So the dirt contains fungi that you inhale, and if you're immune suppressed, it can cause infection with a fungus called Aspergillus that can make you very sick. I've been there. During my first round with leukemia in 2003, I pulled just a few weeds out of the garden and ended up with surgery to remove the fungal ball that settled on my lung.
Planting is an important ritual here. My mother loved her small garden at their beach house. When she couldn't sleep, she'd relax by closing her eyes and planning her garden. Frankly, I don't like it that much, but the weeding sucks you in, and the rest, once you start, can get pretty consuming.
Katie and I went to the greenhouse the other day to pick out our annuals. I have a decent number of perennials, but I always fill in. I was looking at one empty spot and couldn't figure out what was wrong. Then I remembered that there had been a big patch of a tall plant that bloomed in fall, some kind of geranium with small flowers. No trace of it. I figure it either just died, someone pulled it out, or it just didn't feel like blooming this year.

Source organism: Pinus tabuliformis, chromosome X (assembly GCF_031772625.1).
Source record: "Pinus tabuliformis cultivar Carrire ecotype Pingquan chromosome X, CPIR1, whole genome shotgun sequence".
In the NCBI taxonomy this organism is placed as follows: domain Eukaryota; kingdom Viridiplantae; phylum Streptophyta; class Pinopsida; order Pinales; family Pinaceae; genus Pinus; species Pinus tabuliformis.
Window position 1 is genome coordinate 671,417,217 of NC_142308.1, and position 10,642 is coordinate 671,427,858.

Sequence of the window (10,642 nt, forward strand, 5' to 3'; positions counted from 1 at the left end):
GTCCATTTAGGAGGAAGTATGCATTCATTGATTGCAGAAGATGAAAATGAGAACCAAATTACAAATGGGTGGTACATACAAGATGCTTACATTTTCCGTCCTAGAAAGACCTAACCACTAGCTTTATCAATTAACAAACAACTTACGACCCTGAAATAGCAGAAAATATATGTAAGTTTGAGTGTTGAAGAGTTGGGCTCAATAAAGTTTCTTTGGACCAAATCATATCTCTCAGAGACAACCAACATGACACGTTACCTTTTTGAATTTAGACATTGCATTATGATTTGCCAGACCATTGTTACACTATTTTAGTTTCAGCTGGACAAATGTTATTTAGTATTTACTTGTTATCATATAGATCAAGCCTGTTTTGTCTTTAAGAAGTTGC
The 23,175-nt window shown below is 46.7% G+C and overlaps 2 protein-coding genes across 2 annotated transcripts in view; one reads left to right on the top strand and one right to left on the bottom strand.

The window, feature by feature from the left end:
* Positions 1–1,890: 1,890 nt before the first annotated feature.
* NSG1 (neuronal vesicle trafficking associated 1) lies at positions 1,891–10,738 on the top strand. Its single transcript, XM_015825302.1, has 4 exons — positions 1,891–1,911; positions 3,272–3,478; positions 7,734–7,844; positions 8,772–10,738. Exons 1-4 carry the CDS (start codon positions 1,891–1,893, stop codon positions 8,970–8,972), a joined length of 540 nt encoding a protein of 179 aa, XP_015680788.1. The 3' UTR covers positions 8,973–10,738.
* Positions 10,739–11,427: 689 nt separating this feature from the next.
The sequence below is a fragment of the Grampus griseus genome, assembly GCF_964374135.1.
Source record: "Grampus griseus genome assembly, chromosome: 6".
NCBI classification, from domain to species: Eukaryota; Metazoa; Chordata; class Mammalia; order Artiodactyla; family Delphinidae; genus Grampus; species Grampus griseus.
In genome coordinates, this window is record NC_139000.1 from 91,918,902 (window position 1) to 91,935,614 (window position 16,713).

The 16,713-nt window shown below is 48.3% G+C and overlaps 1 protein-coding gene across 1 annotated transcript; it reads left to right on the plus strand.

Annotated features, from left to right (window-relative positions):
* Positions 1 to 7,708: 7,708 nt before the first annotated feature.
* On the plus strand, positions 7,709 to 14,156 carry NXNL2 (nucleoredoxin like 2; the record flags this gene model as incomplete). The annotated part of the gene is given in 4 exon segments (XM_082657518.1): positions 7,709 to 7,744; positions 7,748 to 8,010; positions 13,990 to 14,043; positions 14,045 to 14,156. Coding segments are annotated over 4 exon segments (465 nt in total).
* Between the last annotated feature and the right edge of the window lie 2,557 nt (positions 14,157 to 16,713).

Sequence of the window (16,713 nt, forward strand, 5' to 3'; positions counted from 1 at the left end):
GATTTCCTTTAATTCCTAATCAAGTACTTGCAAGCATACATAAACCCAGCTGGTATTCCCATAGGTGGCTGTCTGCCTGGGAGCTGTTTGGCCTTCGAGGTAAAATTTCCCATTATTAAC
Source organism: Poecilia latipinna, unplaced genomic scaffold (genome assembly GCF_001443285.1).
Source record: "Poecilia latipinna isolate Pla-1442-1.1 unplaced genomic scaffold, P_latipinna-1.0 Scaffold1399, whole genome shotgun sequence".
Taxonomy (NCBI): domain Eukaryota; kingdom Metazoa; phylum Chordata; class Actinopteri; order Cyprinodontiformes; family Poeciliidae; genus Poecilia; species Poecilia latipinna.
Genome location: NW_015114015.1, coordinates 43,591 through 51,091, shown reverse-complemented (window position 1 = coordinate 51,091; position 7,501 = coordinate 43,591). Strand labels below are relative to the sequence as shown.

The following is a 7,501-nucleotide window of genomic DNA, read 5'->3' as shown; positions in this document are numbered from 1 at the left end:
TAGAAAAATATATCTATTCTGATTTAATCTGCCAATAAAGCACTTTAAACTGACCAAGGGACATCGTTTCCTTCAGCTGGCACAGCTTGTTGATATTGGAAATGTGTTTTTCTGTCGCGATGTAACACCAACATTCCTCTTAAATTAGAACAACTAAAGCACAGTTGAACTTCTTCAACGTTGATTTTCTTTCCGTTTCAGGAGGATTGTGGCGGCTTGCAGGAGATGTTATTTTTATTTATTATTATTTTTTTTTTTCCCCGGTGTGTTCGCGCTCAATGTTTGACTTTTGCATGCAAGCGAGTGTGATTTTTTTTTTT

Anyway, I started unloading the plants and placing them. Katie did the whole thing last year when I was too close to transplant. But I figured this year was different, and I wanted to dig in the dirt.
Katie asked, "Did you just decide you were going to do this or did someone say it's OK?" She snatched my garden tools and gloves.
I hemmed and hawed.
"I've gotten out there and pulled weeds. I figured it was OK. "
Katie: "So you've never asked," she said, holding onto the tools.
I called Melissa.
"My daughter and I are having a fight about the garden. She says I shouldn't be in the dirt.
Melissa: "She's absolutly right. If you're in the dirt now, get out! You should stay out of the garden at least until you're off the prednisone."
I'm not even supposed to reach down and pull a weed.
End of story...for now.